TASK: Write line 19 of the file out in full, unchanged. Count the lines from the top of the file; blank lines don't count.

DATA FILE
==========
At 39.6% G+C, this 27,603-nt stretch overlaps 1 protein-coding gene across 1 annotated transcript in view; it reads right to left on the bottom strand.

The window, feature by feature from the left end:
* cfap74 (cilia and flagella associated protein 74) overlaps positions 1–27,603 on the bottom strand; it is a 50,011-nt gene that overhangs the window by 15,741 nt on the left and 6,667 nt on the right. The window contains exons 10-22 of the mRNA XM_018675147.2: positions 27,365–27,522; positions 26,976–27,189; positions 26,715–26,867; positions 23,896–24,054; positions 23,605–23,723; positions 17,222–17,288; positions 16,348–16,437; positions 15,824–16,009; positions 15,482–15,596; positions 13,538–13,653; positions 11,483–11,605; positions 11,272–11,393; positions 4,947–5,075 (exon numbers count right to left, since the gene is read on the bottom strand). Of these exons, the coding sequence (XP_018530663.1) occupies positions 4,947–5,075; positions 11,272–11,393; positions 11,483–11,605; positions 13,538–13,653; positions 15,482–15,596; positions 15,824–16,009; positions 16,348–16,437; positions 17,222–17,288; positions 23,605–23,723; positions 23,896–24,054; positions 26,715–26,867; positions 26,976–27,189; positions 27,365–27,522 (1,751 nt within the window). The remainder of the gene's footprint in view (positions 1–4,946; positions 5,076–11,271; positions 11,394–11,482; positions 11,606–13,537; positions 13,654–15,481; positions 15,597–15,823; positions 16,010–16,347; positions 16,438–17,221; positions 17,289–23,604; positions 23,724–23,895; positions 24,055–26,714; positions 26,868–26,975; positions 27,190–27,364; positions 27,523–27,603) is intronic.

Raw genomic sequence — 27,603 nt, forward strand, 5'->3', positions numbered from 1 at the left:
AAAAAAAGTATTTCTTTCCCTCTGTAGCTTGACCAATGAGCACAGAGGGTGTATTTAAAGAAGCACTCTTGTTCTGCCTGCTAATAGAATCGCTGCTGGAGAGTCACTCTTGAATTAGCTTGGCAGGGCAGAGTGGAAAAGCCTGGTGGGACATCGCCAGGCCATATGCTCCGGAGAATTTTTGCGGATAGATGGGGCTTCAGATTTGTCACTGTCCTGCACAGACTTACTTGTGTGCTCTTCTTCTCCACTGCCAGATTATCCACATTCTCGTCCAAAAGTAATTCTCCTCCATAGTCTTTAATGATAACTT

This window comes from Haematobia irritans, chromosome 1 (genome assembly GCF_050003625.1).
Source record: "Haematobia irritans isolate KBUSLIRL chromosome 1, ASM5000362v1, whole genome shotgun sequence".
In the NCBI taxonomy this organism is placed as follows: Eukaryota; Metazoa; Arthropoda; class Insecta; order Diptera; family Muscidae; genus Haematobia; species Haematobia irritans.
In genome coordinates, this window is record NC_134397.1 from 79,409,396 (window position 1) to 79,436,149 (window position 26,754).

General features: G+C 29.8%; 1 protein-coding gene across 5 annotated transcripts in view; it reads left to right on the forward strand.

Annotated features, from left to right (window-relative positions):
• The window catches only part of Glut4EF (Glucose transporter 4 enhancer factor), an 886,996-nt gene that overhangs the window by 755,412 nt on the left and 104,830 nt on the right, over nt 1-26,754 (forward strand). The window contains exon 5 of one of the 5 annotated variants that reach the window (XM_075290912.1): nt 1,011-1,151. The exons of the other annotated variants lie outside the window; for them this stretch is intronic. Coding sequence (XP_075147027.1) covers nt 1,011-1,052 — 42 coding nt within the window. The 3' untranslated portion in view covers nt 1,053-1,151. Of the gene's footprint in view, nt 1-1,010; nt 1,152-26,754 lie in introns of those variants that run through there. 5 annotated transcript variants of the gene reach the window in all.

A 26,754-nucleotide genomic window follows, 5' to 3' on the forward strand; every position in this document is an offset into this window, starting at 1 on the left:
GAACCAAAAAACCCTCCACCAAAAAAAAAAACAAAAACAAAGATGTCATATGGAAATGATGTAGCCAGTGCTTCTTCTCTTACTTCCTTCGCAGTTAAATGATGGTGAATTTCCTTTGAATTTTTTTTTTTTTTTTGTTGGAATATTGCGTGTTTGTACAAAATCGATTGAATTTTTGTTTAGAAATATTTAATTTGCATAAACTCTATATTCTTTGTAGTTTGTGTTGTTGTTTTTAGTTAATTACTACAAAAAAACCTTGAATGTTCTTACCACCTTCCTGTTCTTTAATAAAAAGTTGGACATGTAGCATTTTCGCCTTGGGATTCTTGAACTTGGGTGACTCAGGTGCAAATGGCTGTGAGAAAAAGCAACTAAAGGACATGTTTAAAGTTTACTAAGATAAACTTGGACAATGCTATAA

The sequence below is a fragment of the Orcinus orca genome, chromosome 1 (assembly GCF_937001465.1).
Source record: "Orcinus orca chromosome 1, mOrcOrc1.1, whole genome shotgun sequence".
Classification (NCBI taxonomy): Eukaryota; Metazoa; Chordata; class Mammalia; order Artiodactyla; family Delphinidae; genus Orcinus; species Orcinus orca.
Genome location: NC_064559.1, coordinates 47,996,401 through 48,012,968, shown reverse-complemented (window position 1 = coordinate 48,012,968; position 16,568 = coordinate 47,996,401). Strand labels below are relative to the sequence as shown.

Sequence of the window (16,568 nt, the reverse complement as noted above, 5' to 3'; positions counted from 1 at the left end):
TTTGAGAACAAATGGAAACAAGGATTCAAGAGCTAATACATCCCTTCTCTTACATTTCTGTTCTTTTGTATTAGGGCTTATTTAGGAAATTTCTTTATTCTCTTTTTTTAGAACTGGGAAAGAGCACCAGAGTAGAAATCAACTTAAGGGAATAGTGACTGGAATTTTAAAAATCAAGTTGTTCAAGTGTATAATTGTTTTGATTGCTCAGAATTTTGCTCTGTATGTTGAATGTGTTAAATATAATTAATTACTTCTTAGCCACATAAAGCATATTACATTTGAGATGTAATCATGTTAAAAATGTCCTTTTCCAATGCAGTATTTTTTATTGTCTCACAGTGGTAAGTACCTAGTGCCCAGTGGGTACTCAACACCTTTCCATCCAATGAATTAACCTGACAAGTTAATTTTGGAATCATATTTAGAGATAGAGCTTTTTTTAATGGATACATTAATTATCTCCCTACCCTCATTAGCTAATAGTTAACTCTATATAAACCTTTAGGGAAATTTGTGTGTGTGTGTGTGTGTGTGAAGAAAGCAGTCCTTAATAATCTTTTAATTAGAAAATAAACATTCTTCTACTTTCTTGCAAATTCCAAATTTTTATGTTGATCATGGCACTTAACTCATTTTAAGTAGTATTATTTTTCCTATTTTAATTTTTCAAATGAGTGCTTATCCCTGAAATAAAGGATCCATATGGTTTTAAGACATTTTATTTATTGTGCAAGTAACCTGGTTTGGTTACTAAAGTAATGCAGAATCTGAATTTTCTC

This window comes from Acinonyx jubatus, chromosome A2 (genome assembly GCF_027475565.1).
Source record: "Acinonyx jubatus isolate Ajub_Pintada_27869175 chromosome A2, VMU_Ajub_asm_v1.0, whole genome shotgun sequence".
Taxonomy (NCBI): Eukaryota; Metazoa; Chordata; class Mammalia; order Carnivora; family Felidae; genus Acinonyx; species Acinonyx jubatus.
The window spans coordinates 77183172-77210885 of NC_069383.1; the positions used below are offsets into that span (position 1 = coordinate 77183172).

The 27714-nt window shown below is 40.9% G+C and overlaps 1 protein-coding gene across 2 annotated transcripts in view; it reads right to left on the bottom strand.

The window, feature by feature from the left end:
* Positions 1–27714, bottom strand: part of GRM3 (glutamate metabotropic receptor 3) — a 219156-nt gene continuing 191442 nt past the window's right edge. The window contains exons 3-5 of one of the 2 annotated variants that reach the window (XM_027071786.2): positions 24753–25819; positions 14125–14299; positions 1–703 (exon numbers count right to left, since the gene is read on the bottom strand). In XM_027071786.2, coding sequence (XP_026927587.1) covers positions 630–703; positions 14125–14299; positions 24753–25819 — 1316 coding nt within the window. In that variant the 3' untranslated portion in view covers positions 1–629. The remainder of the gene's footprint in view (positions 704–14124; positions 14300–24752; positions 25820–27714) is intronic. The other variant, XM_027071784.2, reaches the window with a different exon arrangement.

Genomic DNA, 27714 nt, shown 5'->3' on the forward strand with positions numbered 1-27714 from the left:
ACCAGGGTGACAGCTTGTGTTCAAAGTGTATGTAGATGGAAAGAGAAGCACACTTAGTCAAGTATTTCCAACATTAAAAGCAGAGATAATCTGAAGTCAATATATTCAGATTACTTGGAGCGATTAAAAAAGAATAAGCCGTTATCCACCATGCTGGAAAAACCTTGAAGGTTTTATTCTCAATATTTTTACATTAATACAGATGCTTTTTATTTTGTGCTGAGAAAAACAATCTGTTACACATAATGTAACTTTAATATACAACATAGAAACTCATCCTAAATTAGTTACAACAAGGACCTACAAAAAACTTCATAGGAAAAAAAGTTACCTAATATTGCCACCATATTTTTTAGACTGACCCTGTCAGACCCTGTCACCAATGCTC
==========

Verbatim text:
Sequence of the window (16,568 nt, the reverse complement as noted above, 5' to 3'; positions counted from 1 at the left end):